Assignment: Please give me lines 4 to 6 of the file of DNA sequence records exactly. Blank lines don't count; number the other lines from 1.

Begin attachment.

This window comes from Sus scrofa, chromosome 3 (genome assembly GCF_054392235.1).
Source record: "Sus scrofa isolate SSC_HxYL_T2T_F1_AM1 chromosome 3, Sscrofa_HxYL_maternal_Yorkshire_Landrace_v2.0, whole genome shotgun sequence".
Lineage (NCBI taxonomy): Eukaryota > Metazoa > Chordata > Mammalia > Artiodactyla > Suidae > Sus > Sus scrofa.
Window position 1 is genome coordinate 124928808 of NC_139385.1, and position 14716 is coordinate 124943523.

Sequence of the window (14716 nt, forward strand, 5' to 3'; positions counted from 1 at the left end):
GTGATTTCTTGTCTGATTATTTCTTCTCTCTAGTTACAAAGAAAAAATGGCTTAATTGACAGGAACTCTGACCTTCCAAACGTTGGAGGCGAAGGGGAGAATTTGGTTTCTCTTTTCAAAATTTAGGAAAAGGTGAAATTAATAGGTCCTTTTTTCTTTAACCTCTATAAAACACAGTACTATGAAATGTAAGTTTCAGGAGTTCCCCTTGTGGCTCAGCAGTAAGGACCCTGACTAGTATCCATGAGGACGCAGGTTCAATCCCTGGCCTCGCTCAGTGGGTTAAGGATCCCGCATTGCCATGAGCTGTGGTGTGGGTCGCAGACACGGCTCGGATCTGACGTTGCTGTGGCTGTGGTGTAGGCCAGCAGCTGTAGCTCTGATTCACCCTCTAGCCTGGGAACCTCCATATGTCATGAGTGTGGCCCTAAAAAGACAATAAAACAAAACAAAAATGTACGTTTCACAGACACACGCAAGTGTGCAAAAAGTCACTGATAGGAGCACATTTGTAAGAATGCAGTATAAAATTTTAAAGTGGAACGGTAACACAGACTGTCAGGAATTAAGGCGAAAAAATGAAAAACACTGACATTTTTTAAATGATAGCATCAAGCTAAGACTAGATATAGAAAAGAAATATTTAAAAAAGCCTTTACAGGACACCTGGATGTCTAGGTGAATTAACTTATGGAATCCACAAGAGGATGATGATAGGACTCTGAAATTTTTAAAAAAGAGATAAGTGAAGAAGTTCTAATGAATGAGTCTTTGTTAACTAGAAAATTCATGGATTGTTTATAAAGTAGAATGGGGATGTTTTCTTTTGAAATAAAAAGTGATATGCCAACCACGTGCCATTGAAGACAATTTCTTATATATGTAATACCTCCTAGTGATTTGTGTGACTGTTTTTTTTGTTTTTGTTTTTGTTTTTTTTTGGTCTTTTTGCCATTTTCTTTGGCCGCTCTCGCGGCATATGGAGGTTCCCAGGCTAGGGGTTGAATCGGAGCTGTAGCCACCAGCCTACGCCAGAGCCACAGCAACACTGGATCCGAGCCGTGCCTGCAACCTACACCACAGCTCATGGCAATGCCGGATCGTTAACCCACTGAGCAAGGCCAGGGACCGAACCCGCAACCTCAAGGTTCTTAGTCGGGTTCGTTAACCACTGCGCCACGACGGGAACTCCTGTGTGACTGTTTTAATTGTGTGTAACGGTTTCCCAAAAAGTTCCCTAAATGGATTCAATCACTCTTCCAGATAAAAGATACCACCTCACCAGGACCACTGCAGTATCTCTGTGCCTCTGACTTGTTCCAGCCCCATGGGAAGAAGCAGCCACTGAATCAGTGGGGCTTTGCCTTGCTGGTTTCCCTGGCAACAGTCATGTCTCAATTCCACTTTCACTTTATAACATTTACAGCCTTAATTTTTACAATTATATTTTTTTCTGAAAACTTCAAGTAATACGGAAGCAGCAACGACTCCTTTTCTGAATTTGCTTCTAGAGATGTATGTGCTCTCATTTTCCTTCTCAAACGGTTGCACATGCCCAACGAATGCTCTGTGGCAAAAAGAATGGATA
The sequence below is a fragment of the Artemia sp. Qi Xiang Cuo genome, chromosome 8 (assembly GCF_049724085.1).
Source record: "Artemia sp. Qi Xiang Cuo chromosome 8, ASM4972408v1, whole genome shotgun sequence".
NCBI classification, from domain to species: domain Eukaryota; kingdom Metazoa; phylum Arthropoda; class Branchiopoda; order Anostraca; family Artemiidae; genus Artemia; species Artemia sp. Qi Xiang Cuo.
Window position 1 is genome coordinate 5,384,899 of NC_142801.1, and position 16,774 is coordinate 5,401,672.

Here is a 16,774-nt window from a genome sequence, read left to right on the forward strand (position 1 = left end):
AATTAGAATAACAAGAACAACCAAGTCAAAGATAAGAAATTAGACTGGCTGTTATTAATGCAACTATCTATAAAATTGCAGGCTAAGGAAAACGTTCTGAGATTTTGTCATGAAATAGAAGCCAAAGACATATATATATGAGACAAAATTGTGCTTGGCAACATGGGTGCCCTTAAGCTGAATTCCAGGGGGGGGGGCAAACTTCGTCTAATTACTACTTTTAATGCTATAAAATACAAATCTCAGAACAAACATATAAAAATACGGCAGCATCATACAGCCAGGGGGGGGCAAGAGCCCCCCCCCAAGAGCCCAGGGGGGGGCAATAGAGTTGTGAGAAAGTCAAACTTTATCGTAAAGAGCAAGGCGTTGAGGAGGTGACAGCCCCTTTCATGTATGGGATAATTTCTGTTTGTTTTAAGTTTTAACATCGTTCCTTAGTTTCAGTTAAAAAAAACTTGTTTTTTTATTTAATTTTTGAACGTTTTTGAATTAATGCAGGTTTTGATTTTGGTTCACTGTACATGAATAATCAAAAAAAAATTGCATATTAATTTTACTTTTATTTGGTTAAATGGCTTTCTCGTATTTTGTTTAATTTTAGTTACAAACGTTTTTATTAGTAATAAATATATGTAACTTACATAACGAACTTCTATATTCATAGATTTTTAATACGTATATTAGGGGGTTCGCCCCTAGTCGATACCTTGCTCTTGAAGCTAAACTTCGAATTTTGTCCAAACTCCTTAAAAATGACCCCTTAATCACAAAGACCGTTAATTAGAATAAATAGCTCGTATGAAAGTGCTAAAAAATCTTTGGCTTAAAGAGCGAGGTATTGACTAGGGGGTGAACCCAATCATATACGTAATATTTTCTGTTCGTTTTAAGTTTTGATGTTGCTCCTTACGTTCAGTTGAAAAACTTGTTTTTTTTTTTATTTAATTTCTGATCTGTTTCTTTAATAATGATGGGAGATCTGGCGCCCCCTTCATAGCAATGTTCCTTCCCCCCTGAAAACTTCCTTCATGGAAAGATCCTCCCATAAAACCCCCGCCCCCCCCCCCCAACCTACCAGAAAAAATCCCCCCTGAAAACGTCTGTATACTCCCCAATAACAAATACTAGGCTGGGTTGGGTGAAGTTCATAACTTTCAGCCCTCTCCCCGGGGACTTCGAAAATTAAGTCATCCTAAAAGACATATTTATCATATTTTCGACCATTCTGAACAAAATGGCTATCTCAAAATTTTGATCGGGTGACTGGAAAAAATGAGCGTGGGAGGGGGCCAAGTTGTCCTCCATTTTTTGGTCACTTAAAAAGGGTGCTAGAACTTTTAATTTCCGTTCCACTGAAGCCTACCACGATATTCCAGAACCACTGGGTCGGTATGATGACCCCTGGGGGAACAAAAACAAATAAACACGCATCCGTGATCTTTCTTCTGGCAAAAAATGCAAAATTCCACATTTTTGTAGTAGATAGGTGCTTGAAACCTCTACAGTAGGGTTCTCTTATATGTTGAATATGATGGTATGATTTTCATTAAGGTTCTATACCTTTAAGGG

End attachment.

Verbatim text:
Window position 1 is genome coordinate 124928808 of NC_139385.1, and position 14716 is coordinate 124943523.

Sequence of the window (14716 nt, forward strand, 5' to 3'; positions counted from 1 at the left end):
GTGATTTCTTGTCTGATTATTTCTTCTCTCTAGTTACAAAGAAAAAATGGCTTAATTGACAGGAACTCTGACCTTCCAAACGTTGGAGGCGAAGGGGAGAATTTGGTTTCTCTTTTCAAAATTTAGGAAAAGGTGAAATTAATAGGTCCTTTTTTCTTTAACCTCTATAAAACACAGTACTATGAAATGTAAGTTTCAGGAGTTCCCCTTGTGGCTCAGCAGTAAGGACCCTGACTAGTATCCATGAGGACGCAGGTTCAATCCCTGGCCTCGCTCAGTGGGTTAAGGATCCCGCATTGCCATGAGCTGTGGTGTGGGTCGCAGACACGGCTCGGATCTGACGTTGCTGTGGCTGTGGTGTAGGCCAGCAGCTGTAGCTCTGATTCACCCTCTAGCCTGGGAACCTCCATATGTCATGAGTGTGGCCCTAAAAAGACAATAAAACAAAACAAAAATGTACGTTTCACAGACACACGCAAGTGTGCAAAAAGTCACTGATAGGAGCACATTTGTAAGAATGCAGTATAAAATTTTAAAGTGGAACGGTAACACAGACTGTCAGGAATTAAGGCGAAAAAATGAAAAACACTGACATTTTTTAAATGATAGCATCAAGCTAAGACTAGATATAGAAAAGAAATATTTAAAAAAGCCTTTACAGGACACCTGGATGTCTAGGTGAATTAACTTATGGAATCCACAAGAGGATGATGATAGGACTCTGAAATTTTTAAAAAAGAGATAAGTGAAGAAGTTCTAATGAATGAGTCTTTGTTAACTAGAAAATTCATGGATTGTTTATAAAGTAGAATGGGGATGTTTTCTTTTGAAATAAAAAGTGATATGCCAACCACGTGCCATTGAAGACAATTTCTTATATATGTAATACCTCCTAGTGATTTGTGTGACTGTTTTTTTTGTTTTTGTTTTTGTTTTTTTTTGGTCTTTTTGCCATTTTCTTTGGCCGCTCTCGCGGCATATGGAGGTTCCCAGGCTAGGGGTTGAATCGGAGCTGTAGCCACCAGCCTACGCCAGAGCCACAGCAACACTGGATCCGAGCCGTGCCTGCAACCTACACCACAGCTCATGGCAATGCCGGATCGTTAACCCACTGAGCAAGGCCAGGGACCGAACCCGCAACCTCAAGGTTCTTAGTCGGGTTCGTTAACCACTGCGCCACGACGGGAACTCCTGTGTGACTGTTTTAATTGTGTGTAACGGTTTCCCAAAAAGTTCCCTAAATGGATTCAATCACTCTTCCAGATAAAAGATACCACCTCACCAGGACCACTGCAGTATCTCTGTGCCTCTGACTTGTTCCAGCCCCATGGGAAGAAGCAGCCACTGAATCAGTGGGGCTTTGCCTTGCTGGTTTCCCTGGCAACAGTCATGTCTCAATTCCACTTTCACTTTATAACATTTACAGCCTTAATTTTTACAATTATATTTTTTTCTGAAAACTTCAAGTAATACGGAAGCAGCAACGACTCCTTTTCTGAATTTGCTTCTAGAGATGTATGTGCTCTCATTTTCCTTCTCAAACGGTTGCACATGCCCAACGAATGCTCTGTGGCAAAAAGAATGGATA